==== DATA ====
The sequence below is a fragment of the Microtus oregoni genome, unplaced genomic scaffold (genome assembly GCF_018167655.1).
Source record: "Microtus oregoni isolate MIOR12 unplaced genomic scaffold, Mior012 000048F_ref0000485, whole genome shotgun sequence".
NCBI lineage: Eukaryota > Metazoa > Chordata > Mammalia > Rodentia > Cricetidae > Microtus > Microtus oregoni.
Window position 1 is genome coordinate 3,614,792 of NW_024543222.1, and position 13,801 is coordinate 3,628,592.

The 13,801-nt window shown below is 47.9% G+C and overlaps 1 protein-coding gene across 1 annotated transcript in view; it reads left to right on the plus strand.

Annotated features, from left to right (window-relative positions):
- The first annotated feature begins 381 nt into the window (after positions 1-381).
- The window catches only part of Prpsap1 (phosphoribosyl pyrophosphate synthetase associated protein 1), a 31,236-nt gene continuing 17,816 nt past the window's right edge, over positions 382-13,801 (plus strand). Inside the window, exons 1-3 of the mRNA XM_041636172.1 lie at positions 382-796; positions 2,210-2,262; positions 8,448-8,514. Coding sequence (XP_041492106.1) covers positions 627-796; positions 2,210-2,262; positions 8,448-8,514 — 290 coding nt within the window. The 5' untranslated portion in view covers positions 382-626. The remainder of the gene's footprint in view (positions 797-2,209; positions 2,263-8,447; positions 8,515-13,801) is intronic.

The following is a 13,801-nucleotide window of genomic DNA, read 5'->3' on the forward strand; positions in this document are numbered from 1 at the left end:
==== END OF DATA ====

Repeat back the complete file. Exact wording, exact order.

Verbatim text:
The sequence below is a fragment of the Microtus oregoni genome, unplaced genomic scaffold (genome assembly GCF_018167655.1).
Source record: "Microtus oregoni isolate MIOR12 unplaced genomic scaffold, Mior012 000048F_ref0000485, whole genome shotgun sequence".
NCBI lineage: Eukaryota > Metazoa > Chordata > Mammalia > Rodentia > Cricetidae > Microtus > Microtus oregoni.
Window position 1 is genome coordinate 3,614,792 of NW_024543222.1, and position 13,801 is coordinate 3,628,592.

The 13,801-nt window shown below is 47.9% G+C and overlaps 1 protein-coding gene across 1 annotated transcript in view; it reads left to right on the plus strand.

Annotated features, from left to right (window-relative positions):
- The first annotated feature begins 381 nt into the window (after positions 1-381).
- The window catches only part of Prpsap1 (phosphoribosyl pyrophosphate synthetase associated protein 1), a 31,236-nt gene continuing 17,816 nt past the window's right edge, over positions 382-13,801 (plus strand). Inside the window, exons 1-3 of the mRNA XM_041636172.1 lie at positions 382-796; positions 2,210-2,262; positions 8,448-8,514. Coding sequence (XP_041492106.1) covers positions 627-796; positions 2,210-2,262; positions 8,448-8,514 — 290 coding nt within the window. The 5' untranslated portion in view covers positions 382-626. The remainder of the gene's footprint in view (positions 797-2,209; positions 2,263-8,447; positions 8,515-13,801) is intronic.

The following is a 13,801-nucleotide window of genomic DNA, read 5'->3' on the forward strand; positions in this document are numbered from 1 at the left end: